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by Warren & Beverly Clark
East Hanover, New Jersey

We are the second owners of our two 1939 four-door sedans. The first we've had for 32 years. It was Silver Wing Gray at the time of purchase, with rust in the usual places, plus a collection of dents and the like. I fixed the dents and rust, did some motor work and left the interior as it was. We drove the car to long distance meets such as the Plymouth Owners Club Meet held in Detroit in 1978. While attending a Pennsylvania car show with our '39, a spectator approached us and told us that his father had a '39 Plymouth four-door sedan in a barn on their farm, about 20 miles away. I wasn't interested in another automobile at the time but I took his name and phone number.

Two years went by and one day I thought about that '39 in the barn. I called. Yes, the car was still there, and yes, it was for sale. We arranged to look at the car the following weekend and discovered that it was a good original, 53,000-mile car in Gunmetal Gray. The grille and all fenders had dents, holes, scrapes and dings and the broadcloth interior was not in the best condition. We settled on a very competitive price and said we'd return the following weekend to tow it home. In the barn with the Plymouth were four or five '35-36 Ford convertibles owned by the farmer's sons who loved Fords, while their father favored Chrysler products. Without any problems, we towed the car 70 miles to our home. During the next week or two I completely examined the '39 and decided to do a full restoration. I dismantled the car, completely stripped the paint, repaired all the holes, dents and scrapes. The engine was completely rebuilt with new rings, bearings, valves and timing chain. I also redid the brakes and installed a new wiring harness from Y-Z. I then painted the body, changing the color to Amphibian Green, before assembling the car. Next was the interior. We let Dave Brady of Dave's Upholstery Shop in Emmaus, Pa., do the work and he did a terrific job. We went with mohair fabric with which Dave copied the original three-rib in exact detail.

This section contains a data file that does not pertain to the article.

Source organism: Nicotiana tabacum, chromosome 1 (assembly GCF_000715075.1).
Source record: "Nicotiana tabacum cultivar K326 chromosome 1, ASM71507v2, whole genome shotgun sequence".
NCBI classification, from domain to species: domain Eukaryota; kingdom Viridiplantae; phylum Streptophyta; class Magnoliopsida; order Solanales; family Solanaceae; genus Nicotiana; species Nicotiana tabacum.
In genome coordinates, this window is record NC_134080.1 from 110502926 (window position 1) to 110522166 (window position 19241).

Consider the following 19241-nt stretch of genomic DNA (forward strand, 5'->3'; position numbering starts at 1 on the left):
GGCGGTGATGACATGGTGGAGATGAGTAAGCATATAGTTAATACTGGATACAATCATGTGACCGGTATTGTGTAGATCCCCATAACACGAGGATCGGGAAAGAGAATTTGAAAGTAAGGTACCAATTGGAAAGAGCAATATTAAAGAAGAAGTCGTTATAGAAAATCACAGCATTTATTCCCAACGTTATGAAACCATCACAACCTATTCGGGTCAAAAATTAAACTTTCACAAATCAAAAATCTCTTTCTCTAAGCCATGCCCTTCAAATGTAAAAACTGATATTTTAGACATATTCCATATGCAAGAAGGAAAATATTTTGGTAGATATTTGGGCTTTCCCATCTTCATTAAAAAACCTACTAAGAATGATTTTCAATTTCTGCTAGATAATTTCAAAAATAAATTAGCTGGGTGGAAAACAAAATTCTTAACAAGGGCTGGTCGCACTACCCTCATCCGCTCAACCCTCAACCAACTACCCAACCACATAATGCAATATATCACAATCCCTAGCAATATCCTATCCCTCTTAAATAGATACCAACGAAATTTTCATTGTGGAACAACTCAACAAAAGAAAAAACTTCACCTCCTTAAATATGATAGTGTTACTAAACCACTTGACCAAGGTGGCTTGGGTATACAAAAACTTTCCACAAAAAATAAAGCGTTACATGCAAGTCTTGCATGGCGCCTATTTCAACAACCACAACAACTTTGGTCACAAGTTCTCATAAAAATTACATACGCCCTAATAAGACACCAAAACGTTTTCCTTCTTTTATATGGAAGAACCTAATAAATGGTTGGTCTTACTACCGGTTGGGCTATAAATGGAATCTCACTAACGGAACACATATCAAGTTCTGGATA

Then came the time for a shake-down run. What a thrill! She ran and rode as if she were fresh from the factory. Competition test time came next when we entered the Plymouth into AACA National Meets. She quickly received a First Junior and, in 1993, won the Senior Award. We were fortunate in receiving our car's assembly line records from the Chrysler Historical Society. She was built in December 15, 1938, and was delivered to Stroudsburg, Pa. We are the second owners. We have recently attended a couple of Plymouth meets. What fun. We recommend that members attend meets in their areas. You will meet great people and have a great time. Support your club.

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